The concept that exercise therapy is an important and integral part of rehabilitation following injury seems to be universally accepted. However, there is little information on athletes' perceptions of understanding their instructions as they relate to the rehabilitation program. A questionnaire study, involving athletes attending a number of multidisciplinary sports injury clinics over a 6-month period, was performed to examine their understanding of the rehabilitation program relating to site, frequency, and repetitions of exercises as well as reason for exercise. Although exercise prescription for injury was assumed to be commonplace, over 150 consultations were observed and only 22 athletes were prescribed rehabilitation exercises (a total of 56 exercises). Seventy-eight percent of these athletes misunderstood some aspect of their programs, although they did not perceive a problem with their instructions. Written instructions were used infrequently (14%), but when used they significantly improved the athletes' understanding. Since rehabilitation adherence is a problem, athletes should receive adequate explanation and written instructions to ensure that the program is followed correctly. Factors affecting treatment adherence are also discussed.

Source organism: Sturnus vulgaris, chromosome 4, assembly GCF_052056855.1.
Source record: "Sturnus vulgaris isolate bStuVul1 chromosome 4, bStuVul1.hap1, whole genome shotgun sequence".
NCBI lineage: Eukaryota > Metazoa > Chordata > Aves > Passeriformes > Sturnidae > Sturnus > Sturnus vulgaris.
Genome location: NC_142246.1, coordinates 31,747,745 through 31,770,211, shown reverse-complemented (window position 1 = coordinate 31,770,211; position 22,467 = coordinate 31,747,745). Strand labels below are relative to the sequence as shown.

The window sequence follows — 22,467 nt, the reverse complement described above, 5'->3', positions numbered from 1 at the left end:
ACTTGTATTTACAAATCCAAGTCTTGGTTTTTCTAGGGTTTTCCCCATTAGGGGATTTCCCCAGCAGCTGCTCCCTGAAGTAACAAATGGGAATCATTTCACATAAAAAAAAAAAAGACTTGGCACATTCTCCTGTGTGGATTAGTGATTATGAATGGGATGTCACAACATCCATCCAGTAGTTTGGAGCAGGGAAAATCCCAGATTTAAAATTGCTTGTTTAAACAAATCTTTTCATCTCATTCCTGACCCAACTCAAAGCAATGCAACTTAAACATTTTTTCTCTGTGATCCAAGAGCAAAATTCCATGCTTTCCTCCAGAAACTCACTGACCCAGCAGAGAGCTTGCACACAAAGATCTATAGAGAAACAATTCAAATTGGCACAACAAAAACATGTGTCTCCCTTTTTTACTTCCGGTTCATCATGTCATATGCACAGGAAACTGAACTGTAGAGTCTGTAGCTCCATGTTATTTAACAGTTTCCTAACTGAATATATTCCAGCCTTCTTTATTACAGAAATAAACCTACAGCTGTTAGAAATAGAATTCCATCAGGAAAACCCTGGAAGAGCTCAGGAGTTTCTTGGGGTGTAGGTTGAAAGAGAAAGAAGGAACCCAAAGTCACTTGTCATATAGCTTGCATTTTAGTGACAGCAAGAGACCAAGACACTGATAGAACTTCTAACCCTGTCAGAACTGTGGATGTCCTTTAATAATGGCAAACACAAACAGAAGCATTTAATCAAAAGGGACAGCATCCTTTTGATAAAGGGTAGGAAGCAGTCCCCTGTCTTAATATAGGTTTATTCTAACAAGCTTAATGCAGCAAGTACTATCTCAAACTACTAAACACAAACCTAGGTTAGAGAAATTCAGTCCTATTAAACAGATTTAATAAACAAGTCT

A.D.J. Webborn and R. J. Carbon are with the Academic Department of Sports Medicine, The Royal London Hospital (Mile End), Bancroft Road, London El 4DG, United Kingdom. B.P. Miller is with the British Olympic Association, 1 Wandsworth Plain, London SW18 1EH, United Kingdom.